Expert testimony is piling up as state regulators prepare to rule on a proposed high-voltage transmission line between La Crosse and Dane counties.
Engineers representing two groups opposing the Badger-Coulee line filed testimony Friday refuting the stated need for and benefits of the half-billion dollar project.
Meanwhile, a representative of the wind energy industry has testified that the project will satisfy the state’s need for electricity and lower the cost of renewable energy by providing access to low-cost wind energy.
A joint venture of Xcel Energy and American Transmission Co., the 345-kilovolt Badger-Coulee line would run from a substation under construction on Briggs Road in Holmen to the outskirts of Madison.
The owners say the line, which would tie in to another high-voltage project now being built between Hampton, Minn., and Holmen, would improve system reliability, deliver cheaper power for Wisconsin consumers and provide a pipeline for wind energy from Minnesota and Iowa to population centers to the east.
Wisconsin ratepayers would pay about 15 percent of the $540 million to $580 million price tag. The PSC estimates the project would save Wisconsin customers between $195 million and $350 million over the line’s 40-year lifespan.
Peter Lanzalotta, a system planning consultant hired by two citizen groups opposing the project, challenges the applicants’ analysis, saying they did not consider a low or zero-growth scenario, which he argues is more realistic based on recent history. Under those scenarios, he says, the benefits of a high-voltage line would be minimal.
Another engineer employed by the Citizens Energy Task Force and SOUL, William Powers, argues that load management -- by which utilities offer customers a discount in exchange for cutting their power at peak load times -- is a more cost-effective tool than high-voltage transmission.
Powers also says the applicants overstate the economic benefits of wind power and the role of transmission in restricting its development and that solar energy is better suited to meet peak summer demand.
But Michael Goggin, director of research for the American Wind Energy Association, argues the project will give Wisconsin residents access to low-cost wind energy that will displace fossil-fuel sources, reducing harmful air pollution and water use in the state.
Goggin is testifying on behalf of Wind on the Wires, Fresh Energy and the Izaak Walton League of America. All support the Badger-Coulee project.
Other testimony filed Friday addresses the line’s impact on sensitive environmental resources, Amish communities near Cashton and state highways.
Onalaska city officials also filed testimony arguing against “Segment O,” which would follow a path along Hwy. 53 to the I-90 corridor on the grounds that it conflicts with the city’s comprehensive plan and future developments, including “high rise medical facilities” on a 187-acre tract that Mayo Clinic purchased last year along Sand Lake Road.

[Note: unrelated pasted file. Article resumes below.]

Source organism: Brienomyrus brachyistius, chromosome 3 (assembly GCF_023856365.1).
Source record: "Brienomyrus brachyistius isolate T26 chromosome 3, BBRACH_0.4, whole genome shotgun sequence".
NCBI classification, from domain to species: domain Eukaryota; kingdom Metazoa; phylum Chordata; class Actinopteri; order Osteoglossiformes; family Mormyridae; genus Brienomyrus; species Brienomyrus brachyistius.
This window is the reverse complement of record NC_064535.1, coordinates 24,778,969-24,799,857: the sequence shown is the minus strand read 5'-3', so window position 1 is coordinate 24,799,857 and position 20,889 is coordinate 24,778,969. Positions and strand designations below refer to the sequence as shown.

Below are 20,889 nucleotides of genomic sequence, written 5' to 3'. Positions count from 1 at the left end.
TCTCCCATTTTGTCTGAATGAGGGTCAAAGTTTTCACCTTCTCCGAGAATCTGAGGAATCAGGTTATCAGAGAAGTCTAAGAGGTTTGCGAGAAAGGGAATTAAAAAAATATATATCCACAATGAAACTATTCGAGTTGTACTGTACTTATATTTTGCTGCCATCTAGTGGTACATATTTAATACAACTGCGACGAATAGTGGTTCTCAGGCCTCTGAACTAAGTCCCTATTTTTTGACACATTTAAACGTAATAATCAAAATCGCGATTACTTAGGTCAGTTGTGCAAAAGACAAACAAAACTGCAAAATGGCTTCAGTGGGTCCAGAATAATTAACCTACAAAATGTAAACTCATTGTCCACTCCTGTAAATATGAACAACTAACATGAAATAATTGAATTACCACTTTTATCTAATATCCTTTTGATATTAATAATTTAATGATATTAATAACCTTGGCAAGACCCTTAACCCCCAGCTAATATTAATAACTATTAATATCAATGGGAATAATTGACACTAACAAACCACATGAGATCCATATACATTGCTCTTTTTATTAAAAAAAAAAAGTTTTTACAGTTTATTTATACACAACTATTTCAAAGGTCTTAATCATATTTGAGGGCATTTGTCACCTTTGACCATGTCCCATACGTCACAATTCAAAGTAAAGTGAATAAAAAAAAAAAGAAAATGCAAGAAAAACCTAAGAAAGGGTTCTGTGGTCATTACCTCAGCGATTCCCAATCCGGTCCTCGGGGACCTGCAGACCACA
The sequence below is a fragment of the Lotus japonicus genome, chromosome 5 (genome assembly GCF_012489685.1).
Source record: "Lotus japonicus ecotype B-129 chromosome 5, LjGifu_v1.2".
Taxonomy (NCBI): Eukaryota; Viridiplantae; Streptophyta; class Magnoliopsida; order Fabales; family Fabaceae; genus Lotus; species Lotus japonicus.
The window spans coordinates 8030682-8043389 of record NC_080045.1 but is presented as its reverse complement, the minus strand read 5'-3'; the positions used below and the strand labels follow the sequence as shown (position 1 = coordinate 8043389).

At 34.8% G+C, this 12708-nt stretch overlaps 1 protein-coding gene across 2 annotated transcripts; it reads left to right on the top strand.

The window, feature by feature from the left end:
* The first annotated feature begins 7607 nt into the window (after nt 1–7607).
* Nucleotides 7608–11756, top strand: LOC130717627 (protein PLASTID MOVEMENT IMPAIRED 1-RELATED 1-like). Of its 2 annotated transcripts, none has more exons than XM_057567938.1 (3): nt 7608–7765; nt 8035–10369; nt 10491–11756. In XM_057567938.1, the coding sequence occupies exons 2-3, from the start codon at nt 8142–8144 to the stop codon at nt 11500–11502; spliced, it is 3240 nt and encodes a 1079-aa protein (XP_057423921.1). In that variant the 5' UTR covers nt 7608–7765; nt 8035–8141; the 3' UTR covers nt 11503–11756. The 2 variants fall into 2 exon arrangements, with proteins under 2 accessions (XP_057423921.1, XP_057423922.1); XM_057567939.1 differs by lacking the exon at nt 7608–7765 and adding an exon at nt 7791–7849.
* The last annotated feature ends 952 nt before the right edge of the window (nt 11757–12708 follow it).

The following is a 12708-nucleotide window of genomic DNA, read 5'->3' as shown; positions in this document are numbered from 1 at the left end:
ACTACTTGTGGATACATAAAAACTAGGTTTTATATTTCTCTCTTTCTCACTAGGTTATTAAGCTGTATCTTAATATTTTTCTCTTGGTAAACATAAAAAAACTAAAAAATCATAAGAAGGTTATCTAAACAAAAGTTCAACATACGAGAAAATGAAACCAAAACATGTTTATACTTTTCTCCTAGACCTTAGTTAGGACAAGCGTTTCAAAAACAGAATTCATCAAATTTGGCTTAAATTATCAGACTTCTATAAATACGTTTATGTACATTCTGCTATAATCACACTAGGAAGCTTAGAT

An alternative route would run north through Holmen to Black River Falls before following the I-94 corridor.
Earlier this month, the PSC quietly published its final environmental impact statement, and opponents remain skeptical that it adequately addresses concerns or meets requirements of state law.
CETF, an intervenor in the Badger-Coulee case, outlined numerous perceived shortfalls in the draft EIS, saying it failed to address the project’s effects on health, the environment and local economies.
The group also takes issue with what it sees as fundamental deficiencies:
• The applicants did not meet Wisconsin’s statutory requirements for determining need.
• Alternatives -- such as conservation, efficiency and locally based renewable generation -- were not given fair consideration.
• The cost-benefit analysis does not address the full negative impact of the power lines nor the positive economic boost from locally based alternatives.
The PSC received more than 200 comments from citizens on the draft EIS; all but three opposed the project. In addition, more than 1,400 Onalaska property owners submitted form letters opposing the southern route through that city.
Written comments on the project will be accepted through Jan. 5.
Public hearings in December; PSC has yet to deny a project
Wisconsin residents will have a chance to voice their opinions at hearings scheduled between Dec. 8 and 15. Commissioners will meet Jan. 6 to hear technical comments, and a final decision is expected in April.
The PSC can approve, deny or modify a proposal.
But to the knowledge of current staff, the PSC has never denied a transmission project, though spokesman Nathan Conrad points out that utilities typically tailor their proposals to meet the PSC’s expectations.
Since 1999, the three-person board has approved nearly 450 miles of new transmission lines with a combined value of more than $1.2 billion.